There isn't much else to mention, gameplay-wise. There is little variety -- you get into a maze, destroy robots, and you win.
"Too easy or too difficult", You Said?
Indeed, that I did.
See, there's pretty much only one decent strategy (which I shall not reveal to you here) that can be used to secure a win.
Without that strategy, the game is rather difficult, even on easier levels.
With it, you can easily beat even the hardest levels without taking a hit.
See the conundrum?
Using two Bionic Battler game cartridges, two GameBoy consoles, and one GameBoy Link Cable, you are able to use the multiplayer function with this game.
This is perhaps one of the better points of the game. Granted, it is the same thing, but it is a head-on-head match between two human players. No overly difficult AI to deal with; just two people, in a maze, trying to destroy the other.
The idea is overly-cliched and has very little, if anything, to do with the gameplay whatsoever. But, since you're here anyways, I'll paraphrase it for you.
The game's manual begins by describing the magnificence of mankind; how wise he is, how he adapts his environment and not himself. Anywho, apparently in 1999, Bionic Construction Robots were created. As could only be expected, they were designed to be slaves to mankind.
For 11 years, all seemed well. Mankind became increasingly lazier to the point of doing nothing. The world was at peace. Suddenly, on June 13, 2010, a flash of lightning appears to the whole world. All robots fall lifeless to their knees. While all are dazed over having to work for themselves, many metal objects appear overhead.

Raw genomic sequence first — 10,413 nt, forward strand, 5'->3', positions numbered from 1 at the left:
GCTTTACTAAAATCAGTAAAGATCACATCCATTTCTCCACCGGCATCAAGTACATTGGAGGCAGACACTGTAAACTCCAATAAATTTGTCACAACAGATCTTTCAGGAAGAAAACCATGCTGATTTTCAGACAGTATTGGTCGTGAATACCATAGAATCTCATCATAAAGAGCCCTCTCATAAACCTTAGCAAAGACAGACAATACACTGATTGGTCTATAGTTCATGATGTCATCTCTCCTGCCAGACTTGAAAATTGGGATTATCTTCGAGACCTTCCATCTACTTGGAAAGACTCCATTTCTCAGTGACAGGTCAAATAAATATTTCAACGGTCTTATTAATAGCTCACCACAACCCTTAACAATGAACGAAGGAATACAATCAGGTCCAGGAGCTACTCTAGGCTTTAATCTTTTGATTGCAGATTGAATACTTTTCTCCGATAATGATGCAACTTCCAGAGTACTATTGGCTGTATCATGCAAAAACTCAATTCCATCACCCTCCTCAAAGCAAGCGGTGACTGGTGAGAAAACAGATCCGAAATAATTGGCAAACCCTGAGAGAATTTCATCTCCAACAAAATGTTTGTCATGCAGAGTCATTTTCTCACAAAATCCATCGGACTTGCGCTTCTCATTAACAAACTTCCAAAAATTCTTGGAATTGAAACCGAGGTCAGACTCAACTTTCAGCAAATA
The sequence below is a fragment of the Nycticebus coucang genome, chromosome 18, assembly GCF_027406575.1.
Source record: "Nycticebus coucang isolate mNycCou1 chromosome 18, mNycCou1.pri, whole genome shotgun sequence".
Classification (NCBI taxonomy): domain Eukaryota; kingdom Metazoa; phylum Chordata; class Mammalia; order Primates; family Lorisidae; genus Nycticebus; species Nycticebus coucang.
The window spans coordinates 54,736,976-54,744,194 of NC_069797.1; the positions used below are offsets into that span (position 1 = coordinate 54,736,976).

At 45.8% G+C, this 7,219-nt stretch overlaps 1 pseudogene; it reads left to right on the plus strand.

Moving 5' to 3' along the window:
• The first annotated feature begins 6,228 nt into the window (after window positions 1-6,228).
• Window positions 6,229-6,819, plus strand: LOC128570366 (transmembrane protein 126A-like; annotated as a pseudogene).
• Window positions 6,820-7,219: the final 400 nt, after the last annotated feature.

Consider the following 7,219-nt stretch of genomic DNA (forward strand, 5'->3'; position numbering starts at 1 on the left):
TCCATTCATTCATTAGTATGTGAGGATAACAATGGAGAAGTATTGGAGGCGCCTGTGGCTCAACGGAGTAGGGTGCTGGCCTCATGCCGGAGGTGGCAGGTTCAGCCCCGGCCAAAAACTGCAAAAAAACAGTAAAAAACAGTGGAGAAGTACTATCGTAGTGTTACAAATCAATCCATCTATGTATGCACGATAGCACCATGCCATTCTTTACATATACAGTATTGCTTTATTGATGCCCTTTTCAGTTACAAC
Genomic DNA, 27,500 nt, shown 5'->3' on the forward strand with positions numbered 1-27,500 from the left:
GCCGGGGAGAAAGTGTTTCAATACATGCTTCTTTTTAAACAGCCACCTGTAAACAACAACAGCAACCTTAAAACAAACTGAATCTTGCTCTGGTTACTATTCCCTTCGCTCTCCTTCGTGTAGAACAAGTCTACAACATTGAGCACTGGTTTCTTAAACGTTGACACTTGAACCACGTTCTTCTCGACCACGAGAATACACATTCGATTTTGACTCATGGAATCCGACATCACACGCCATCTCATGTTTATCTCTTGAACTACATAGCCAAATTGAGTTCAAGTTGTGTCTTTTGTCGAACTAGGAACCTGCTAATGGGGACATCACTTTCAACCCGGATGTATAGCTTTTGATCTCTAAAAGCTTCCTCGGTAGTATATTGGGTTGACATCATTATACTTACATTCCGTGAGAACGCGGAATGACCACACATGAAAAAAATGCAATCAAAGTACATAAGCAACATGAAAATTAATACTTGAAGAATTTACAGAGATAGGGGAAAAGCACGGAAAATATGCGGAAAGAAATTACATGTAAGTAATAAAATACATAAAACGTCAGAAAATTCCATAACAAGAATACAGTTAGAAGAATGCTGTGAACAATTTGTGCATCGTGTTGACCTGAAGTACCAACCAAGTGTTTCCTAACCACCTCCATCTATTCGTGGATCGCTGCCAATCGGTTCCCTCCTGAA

The robot overlord challenges the humans in an all-or-nothing match in their Labyrinths of War. Should the humans win, all will go back to as it once was, assuming the humans act more appreciative of the robots' artificial intelligence. Should they lose, there shall be a role reversal unlike any other: humans enslaved by robots. One warrior, one chance. Will you save mankind?
First and foremost, do not let the graphics on the game cartridge and manual fool you. The robots are bulkier, and the maze is NOT see-through.
Anywho, the majority of the graphics have various blue, green, red, and black shades thrown into onto the screen. The head-ups display is displayed fairly nicely, being around the viewscreen, though I feel a full screen with smaller bars at the bottom or in a pause menu would be better.